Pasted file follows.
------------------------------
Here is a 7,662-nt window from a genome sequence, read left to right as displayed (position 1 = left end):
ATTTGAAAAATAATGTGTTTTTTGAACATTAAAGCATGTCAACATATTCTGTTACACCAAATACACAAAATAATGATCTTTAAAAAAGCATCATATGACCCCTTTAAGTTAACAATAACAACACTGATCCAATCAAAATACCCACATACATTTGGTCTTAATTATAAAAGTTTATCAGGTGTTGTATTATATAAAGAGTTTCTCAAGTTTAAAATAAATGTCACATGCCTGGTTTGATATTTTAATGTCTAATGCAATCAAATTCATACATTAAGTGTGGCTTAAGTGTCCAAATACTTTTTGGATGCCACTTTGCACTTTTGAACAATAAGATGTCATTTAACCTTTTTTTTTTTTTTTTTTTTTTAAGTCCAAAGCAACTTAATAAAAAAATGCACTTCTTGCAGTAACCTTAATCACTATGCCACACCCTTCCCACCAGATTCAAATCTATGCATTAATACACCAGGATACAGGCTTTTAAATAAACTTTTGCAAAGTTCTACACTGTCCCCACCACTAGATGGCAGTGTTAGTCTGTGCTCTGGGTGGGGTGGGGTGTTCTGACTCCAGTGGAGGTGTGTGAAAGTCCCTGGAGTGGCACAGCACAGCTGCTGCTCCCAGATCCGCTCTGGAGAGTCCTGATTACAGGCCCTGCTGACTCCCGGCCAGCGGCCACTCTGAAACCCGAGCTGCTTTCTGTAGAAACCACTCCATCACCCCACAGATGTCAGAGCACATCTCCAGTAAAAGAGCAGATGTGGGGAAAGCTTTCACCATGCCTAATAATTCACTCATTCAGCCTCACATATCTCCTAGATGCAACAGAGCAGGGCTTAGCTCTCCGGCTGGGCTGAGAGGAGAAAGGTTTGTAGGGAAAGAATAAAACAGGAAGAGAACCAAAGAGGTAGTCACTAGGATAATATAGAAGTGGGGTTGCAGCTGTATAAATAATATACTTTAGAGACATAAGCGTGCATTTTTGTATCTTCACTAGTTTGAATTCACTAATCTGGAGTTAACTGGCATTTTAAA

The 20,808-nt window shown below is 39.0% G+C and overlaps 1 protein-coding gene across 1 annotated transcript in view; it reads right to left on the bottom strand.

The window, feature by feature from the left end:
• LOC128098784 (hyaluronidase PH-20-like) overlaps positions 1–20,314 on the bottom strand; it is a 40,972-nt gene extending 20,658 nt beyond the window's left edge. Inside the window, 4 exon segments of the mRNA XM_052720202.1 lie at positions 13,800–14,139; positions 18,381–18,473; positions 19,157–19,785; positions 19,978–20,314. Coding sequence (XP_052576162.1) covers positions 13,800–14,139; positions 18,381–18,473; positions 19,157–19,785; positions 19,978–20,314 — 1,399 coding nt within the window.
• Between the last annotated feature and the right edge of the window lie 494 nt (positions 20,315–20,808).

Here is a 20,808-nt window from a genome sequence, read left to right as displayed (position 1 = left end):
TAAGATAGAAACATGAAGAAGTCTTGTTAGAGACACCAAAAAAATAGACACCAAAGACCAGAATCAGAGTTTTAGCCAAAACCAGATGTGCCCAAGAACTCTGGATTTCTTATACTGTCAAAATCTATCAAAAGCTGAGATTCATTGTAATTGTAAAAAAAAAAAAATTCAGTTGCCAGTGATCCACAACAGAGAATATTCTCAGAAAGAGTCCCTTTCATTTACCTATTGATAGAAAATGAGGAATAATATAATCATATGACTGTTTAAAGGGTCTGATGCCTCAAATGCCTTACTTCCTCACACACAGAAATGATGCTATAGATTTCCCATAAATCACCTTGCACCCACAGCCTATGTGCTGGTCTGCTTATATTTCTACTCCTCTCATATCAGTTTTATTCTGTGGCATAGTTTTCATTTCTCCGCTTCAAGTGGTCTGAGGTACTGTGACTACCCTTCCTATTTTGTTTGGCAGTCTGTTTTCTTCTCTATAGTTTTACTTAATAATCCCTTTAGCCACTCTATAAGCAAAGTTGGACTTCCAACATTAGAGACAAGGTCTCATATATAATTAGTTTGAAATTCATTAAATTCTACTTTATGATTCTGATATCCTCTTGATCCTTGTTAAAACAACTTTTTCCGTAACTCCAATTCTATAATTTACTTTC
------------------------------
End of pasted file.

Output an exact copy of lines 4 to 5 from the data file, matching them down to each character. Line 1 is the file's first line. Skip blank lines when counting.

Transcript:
The window, feature by feature from the left end:
• LOC128098784 (hyaluronidase PH-20-like) overlaps positions 1–20,314 on the bottom strand; it is a 40,972-nt gene extending 20,658 nt beyond the window's left edge. Inside the window, 4 exon segments of the mRNA XM_052720202.1 lie at positions 13,800–14,139; positions 18,381–18,473; positions 19,157–19,785; positions 19,978–20,314. Coding sequence (XP_052576162.1) covers positions 13,800–14,139; positions 18,381–18,473; positions 19,157–19,785; positions 19,978–20,314 — 1,399 coding nt within the window.